Using technology to solve problems?

I just received a call from a friendly woman from Aliant offering me some sort of feature that would let me put my home phone, high-speed Internet and cell phone all on one bill for $99 a month.

Now here’s the thing: I do have a cell phone, and I do have high-speed Internet, but they’re not attached to the number she phoned, they’re part of the business, and are attached to the business’ telephone line. And this “combined and all on one bill” feature is residential only.

Isn’t the promise of technology that people who call us to sell us things should already know what they’ve sold us before, and what we might be interested in, so that the calls are helpful and targetted rather than random and annoying?

I have only to assume that Aliant can figure out which phone lines run where, and who they’re billed to; why not use that information to make outcalling telemarketer’s smarter, rather than forcing them to reveal their ignorance, as my caller today did when she said “oh, so you don’t have high speed Internet on this bill?”

Free tip for Aliant: if you use technology in your own business, people will be impressed, and will look to you for their technology needs, and your whole company will profit.

Comments

Alan's picture
Alan on January 24, 2003 - 19:12

Maybe now that they are ditching their IT wizards at Xwave they will have more time to think about how to use technology for basic problem solving.

Ken's picture
Ken on January 25, 2003 - 02:26

When I worked at Aliant (MT&T) there were so many databases that were on different platforms — some where on the corporate LAN, some where on the AS400, some where standalone — that was six years ago. At one point we spent six months printing data from one system on the LAN, then having it typed by keyboard into the new database on the AS400 (four summer students did most of it).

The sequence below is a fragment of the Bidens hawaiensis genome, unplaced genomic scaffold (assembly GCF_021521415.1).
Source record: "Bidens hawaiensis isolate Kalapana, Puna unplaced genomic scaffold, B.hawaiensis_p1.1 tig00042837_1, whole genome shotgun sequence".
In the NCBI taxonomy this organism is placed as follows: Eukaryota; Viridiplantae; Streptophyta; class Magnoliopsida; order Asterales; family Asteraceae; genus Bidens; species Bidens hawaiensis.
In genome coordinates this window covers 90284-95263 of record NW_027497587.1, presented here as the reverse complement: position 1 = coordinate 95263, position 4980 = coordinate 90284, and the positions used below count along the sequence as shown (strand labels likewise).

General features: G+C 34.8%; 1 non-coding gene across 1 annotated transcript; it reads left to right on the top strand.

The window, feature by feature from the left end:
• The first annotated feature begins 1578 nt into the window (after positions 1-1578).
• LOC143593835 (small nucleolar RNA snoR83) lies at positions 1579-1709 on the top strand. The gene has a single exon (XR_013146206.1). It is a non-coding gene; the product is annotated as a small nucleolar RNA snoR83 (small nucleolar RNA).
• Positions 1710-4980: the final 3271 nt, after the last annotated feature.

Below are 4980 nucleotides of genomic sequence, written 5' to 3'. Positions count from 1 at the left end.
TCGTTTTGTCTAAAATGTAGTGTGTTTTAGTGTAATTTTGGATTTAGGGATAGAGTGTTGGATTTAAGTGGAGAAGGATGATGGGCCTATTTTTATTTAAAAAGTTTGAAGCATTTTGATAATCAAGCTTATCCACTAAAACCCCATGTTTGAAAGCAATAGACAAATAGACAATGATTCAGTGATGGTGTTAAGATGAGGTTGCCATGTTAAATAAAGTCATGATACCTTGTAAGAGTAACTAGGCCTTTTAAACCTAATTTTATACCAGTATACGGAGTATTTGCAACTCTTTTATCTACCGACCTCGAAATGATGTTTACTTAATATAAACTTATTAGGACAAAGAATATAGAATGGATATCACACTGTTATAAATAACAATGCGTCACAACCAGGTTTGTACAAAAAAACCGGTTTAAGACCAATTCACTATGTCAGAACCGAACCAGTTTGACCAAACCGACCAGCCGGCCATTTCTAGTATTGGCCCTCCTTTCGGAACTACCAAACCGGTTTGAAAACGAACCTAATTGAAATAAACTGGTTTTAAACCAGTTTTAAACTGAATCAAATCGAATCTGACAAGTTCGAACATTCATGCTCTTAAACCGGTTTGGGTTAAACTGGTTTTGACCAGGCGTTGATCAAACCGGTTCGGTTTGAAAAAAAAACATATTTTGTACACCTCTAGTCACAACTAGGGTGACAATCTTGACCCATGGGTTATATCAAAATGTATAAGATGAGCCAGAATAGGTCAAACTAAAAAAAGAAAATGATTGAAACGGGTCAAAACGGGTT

So, unless they have got it all together they are probably still using isolated databases that are too expensive to abandon and unable to be used in concert together to provide the kind of accurate, streamlined picture you would need to know all about one customer or location.
Just be glad the 911 database works! (after great expense)

Joey Brieno's picture
Joey Brieno on January 25, 2003 - 03:26

Wow! Ken, your typing story really explaines something to me. I always thought there was a choice only between incompetent on one hand and deliberately malicious on the other when stunningly unnecessary and painfully expensive cockups would take place. Now I understand there really was another option all along, that being, “no brain, no pain”. They just didn’t understand what the problem was.

Ken's picture
Ken on January 25, 2003 - 15:57

You know that story about the elephant and the blind men? One thinks by touching his leg it’s a pillar, the other thinks it’s a wall, another thinks by it’s tail it is a piece of rope…
The blind men are the executives, the elephant is Aliant!
That clerk Peter spoke to works for one of those departments, and can only see Residential Services!
BTW, I only want to demystify — not defend Ma Bell.

Joey Brieno's picture
Joey Brieno on January 25, 2003 - 19:39

Ken, sounds like you’re a straight shooter. Aliant would be well served if you were still inside I should think — however, that may present a problem with the elephant who’s attempting a disguise as a cheetah.

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